Analytics have now permeated into all levels of any company’s organizational hierarchy, creating exciting new opportunities but also some interesting challenges.
Not all businesses are equipped with data scientists and analytics experts to help them navigate what can seem to be a flood of information. The challenge companies face is making data accessible to a range of stakeholders who have little to no experience in data science so that organizations can derive insights and the greatest value from them -- without overwhelming staff.
There are several steps businesses can take to foster a culture that habitually and successfully maximizes the benefit of analytics at all levels.
Analytics can seem intimidating simply because of the massive amount of data that is at our fingertips. I often liken it to an author working on a novel: the hardest step is usually getting started. Being inundated with data from every angle makes it difficult for an everyday user to get started gleaning insights from analytics.
In order to overcome this challenge, it is important first to define the question to investigate -- essentially starting with the first step of the scientific method. By defining the top priority question, the focus is narrowed, eliminating swaths of data that do not contribute to answering the question. This first step is the most important, and the key question can often be determined by the people on the front lines in the organization on a daily basis. They have much greater insight into the question or questions that need to be investigated first.
Even though the people working on a particular question may not be analytics experts, it is essential to understand the source of data and the methodology used to collect and organize it. This is where communication becomes critical. Think of this as research that authors do to equip themselves to best write their novel.
When presenting results either internally or externally, many questions are sure to emerge about how a particular insight was produced and what data was used to produce it. In order to answer these questions, business leaders must work to bridge the gap between themselves and data scientists -- what the MIT Sloan School of Business calls an “interpretation gap.”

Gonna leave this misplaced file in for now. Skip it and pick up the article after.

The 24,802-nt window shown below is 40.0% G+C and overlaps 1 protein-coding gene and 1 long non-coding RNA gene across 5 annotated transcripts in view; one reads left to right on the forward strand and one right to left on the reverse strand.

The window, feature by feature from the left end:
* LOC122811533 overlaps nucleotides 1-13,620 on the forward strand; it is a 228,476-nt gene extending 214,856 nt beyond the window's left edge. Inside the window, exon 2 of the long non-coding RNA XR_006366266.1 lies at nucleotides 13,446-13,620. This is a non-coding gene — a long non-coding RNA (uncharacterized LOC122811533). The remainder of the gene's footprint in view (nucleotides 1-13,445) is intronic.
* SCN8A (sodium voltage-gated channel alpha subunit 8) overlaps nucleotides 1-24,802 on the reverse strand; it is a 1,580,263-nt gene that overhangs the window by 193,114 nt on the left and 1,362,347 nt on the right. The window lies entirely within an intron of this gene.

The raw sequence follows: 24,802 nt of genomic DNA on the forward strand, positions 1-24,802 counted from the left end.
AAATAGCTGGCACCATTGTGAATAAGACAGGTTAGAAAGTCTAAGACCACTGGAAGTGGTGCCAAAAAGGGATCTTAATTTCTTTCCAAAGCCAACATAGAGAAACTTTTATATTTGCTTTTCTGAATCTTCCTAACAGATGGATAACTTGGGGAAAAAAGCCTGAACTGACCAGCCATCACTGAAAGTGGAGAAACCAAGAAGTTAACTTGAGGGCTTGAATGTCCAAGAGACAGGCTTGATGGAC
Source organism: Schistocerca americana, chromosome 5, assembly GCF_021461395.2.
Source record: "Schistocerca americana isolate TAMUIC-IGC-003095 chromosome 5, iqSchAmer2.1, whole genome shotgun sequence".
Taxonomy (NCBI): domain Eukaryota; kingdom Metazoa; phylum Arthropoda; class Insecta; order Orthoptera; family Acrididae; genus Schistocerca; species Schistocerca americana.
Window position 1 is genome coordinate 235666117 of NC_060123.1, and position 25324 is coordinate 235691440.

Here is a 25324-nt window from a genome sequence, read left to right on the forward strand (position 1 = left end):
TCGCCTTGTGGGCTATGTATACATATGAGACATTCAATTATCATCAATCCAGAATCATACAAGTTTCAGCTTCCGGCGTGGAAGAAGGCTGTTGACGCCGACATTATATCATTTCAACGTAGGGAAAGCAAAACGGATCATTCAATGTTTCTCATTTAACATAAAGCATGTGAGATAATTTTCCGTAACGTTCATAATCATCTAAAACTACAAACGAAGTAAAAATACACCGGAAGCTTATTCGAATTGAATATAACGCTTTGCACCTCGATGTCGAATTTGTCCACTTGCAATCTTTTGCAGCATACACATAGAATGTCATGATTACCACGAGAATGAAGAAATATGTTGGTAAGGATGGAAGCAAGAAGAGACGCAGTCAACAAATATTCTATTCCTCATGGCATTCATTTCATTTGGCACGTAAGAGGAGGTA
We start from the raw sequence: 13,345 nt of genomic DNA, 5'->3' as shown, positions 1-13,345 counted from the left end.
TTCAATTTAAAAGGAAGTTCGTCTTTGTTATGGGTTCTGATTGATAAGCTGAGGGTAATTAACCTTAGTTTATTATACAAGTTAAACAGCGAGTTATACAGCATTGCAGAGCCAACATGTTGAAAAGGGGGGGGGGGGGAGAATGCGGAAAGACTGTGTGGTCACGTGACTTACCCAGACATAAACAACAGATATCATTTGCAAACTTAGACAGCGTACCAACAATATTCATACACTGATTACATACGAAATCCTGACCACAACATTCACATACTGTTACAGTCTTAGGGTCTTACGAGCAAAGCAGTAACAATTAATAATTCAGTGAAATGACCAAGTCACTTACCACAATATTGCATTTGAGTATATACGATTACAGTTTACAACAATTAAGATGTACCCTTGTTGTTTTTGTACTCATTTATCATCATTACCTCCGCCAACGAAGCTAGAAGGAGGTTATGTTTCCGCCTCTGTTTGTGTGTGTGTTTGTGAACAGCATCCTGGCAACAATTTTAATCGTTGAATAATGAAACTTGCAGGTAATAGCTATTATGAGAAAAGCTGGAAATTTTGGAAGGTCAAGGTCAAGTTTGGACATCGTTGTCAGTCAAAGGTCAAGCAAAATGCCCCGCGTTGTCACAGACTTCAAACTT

Ask questions until everyone involved is clear that the data being produced are applicable to practical, real-world scenarios. This will produce more reliable results that business users can lean into with greater confidence.
Companies must remember that analytics are not a substitute for the intimate, first-hand understanding of a business, referred to as domain expertise. The Boston Consulting Group defines domain expertise as “superior knowledge and insight into a business or category,” and goes further to state that domain experts “use this insight to spur innovation, to see through complexities, and to imagine what could be.” Data are not a replacement for domain expertise but rather complementary to it.
This distinction is key to avoid falling into the trap of viewing analytics in a vacuum. If something doesn’t seem like it adds up in the data, apply domain expertise and ask questions until you have a clear understanding. As Florian Zettelmeyer of the Kellogg School at Northwestern University points out, “Knowing what you know about your business, is there a plausible explanation for that result?”
This is where authors combine research with their own experiences to craft a story with a logical plot that will appeal to readers. Companies cannot rely on data or on their own observations alone to guide actions but should use the results of both to form a holistic view of the business or the particular question they are trying to answer.
Success in applying data-driven insights relies on taking action. But it is important for business leaders not to feel the need to create action plans that completely overhaul or revolutionize their organization -- instead focusing on more granular goals.
McKinsey makes this point: “The impact of ‘big data’ analytics is often manifested by thousands—or more—of incrementally small improvements. If an organization can atomize a single process into its smallest parts and implement advances where possible, the payoffs can be profound.”
Too often, companies ignore the value of small improvements and the potential for exponential payoffs that can result from building on the foundation of these minor victories over time.
The real key to success in applying everyday analytics comes down to one thing: engagement. Leaders and their teams that are simply engaged with analytics are already ahead of the field. This is true of any facet of business, but especially so of analytics. The goal in the end is to use data to make better decisions and to increase efficiencies within an organization.
Producing analytics must not be a goal in and of itself. The author does not publish a novel simply to do so, but to delight readers and to make a contribution to society. On an organizational level, analytics are really not so different.